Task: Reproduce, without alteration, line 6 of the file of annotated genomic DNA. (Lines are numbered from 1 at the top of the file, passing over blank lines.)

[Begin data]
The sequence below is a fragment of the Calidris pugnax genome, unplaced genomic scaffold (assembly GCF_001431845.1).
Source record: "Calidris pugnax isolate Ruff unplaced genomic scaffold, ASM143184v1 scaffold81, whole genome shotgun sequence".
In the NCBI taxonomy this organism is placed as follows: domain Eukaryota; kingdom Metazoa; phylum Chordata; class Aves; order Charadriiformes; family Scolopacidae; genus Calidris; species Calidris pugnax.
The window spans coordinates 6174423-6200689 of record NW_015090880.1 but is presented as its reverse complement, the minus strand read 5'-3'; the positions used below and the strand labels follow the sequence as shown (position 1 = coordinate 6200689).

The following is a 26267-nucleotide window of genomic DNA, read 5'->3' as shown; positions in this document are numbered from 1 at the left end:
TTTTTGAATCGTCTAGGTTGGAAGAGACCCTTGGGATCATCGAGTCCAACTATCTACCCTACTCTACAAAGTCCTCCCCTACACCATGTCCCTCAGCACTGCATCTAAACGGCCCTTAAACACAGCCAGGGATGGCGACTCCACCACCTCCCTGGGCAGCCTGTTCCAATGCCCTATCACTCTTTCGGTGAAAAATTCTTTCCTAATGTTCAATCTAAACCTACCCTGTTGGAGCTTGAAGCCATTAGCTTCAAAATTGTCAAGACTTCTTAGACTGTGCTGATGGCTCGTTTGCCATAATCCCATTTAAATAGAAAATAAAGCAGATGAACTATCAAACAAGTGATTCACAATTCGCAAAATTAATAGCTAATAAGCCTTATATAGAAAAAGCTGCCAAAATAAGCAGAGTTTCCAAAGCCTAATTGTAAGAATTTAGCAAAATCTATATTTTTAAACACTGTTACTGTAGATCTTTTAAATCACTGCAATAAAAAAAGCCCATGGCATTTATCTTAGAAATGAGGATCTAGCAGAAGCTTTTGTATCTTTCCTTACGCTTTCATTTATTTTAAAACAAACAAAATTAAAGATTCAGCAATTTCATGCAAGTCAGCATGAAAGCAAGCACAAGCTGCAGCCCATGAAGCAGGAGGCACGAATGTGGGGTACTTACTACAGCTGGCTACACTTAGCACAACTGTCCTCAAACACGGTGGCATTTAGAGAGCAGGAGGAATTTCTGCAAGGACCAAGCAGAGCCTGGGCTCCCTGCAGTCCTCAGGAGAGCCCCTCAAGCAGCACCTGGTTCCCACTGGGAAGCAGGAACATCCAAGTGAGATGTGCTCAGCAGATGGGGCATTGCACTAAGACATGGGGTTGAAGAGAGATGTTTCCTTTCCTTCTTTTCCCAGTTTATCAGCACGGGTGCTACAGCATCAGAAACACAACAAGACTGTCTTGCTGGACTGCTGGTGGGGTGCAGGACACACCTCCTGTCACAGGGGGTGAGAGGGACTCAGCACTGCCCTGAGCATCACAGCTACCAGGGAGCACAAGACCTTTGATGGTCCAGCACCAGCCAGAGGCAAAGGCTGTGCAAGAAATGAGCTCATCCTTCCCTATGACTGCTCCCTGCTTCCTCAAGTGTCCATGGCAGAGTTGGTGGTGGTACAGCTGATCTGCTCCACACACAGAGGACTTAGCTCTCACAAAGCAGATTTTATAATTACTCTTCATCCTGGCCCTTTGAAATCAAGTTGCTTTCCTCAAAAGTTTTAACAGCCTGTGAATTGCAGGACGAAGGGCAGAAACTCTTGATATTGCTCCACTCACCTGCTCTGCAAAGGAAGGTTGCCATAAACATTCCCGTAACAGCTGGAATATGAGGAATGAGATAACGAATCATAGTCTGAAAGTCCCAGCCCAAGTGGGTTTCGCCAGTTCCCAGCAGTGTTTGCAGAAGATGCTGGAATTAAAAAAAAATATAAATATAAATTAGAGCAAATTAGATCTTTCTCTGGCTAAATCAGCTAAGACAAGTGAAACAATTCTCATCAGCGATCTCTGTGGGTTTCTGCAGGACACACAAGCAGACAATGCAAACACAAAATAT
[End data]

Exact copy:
TTTTTGAATCGTCTAGGTTGGAAGAGACCCTTGGGATCATCGAGTCCAACTATCTACCCTACTCTACAAAGTCCTCCCCTACACCATGTCCCTCAGCACTGCATCTAAACGGCCCTTAAACACAGCCAGGGATGGCGACTCCACCACCTCCCTGGGCAGCCTGTTCCAATGCCCTATCACTCTTTCGGTGAAAAATTCTTTCCTAATGTTCAATCTAAACCTACCCTGTTGGAGCTTGAAGCCATTAGCTTCAAAATTGTCAAGACTTCTTAGACTGTGCTGATGGCTCGTTTGCCATAATCCCATTTAAATAGAAAATAAAGCAGATGAACTATCAAACAAGTGATTCACAATTCGCAAAATTAATAGCTAATAAGCCTTATATAGAAAAAGCTGCCAAAATAAGCAGAGTTTCCAAAGCCTAATTGTAAGAATTTAGCAAAATCTATATTTTTAAACACTGTTACTGTAGATCTTTTAAATCACTGCAATAAAAAAAGCCCATGGCATTTATCTTAGAAATGAGGATCTAGCAGAAGCTTTTGTATCTTTCCTTACGCTTTCATTTATTTTAAAACAAACAAAATTAAAGATTCAGCAATTTCATGCAAGTCAGCATGAAAGCAAGCACAAGCTGCAGCCCATGAAGCAGGAGGCACGAATGTGGGGTACTTACTACAGCTGGCTACACTTAGCACAACTGTCCTCAAACACGGTGGCATTTAGAGAGCAGGAGGAATTTCTGCAAGGACCAAGCAGAGCCTGGGCTCCCTGCAGTCCTCAGGAGAGCCCCTCAAGCAGCACCTGGTTCCCACTGGGAAGCAGGAACATCCAAGTGAGATGTGCTCAGCAGATGGGGCATTGCACTAAGACATGGGGTTGAAGAGAGATGTTTCCTTTCCTTCTTTTCCCAGTTTATCAGCACGGGTGCTACAGCATCAGAAACACAACAAGACTGTCTTGCTGGACTGCTGGTGGGGTGCAGGACACACCTCCTGTCACAGGGGGTGAGAGGGACTCAGCACTGCCCTGAGCATCACAGCTACCAGGGAGCACAAGACCTTTGATGGTCCAGCACCAGCCAGAGGCAAAGGCTGTGCAAGAAATGAGCTCATCCTTCCCTATGACTGCTCCCTGCTTCCTCAAGTGTCCATGGCAGAGTTGGTGGTGGTACAGCTGATCTGCTCCACACACAGAGGACTTAGCTCTCACAAAGCAGATTTTATAATTACTCTTCATCCTGGCCCTTTGAAATCAAGTTGCTTTCCTCAAAAGTTTTAACAGCCTGTGAATTGCAGGACGAAGGGCAGAAACTCTTGATATTGCTCCACTCACCTGCTCTGCAAAGGAAGGTTGCCATAAACATTCCCGTAACAGCTGGAATATGAGGAATGAGATAACGAATCATAGTCTGAAAGTCCCAGCCCAAGTGGGTTTCGCCAGTTCCCAGCAGTGTTTGCAGAAGATGCTGGAATTAAAAAAAAATATAAATATAAATTAGAGCAAATTAGATCTTTCTCTGGCTAAATCAGCTAAGACAAGTGAAACAATTCTCATCAGCGATCTCTGTGGGTTTCTGCAGGACACACAAGCAGACAATGCAAACACAAAATAT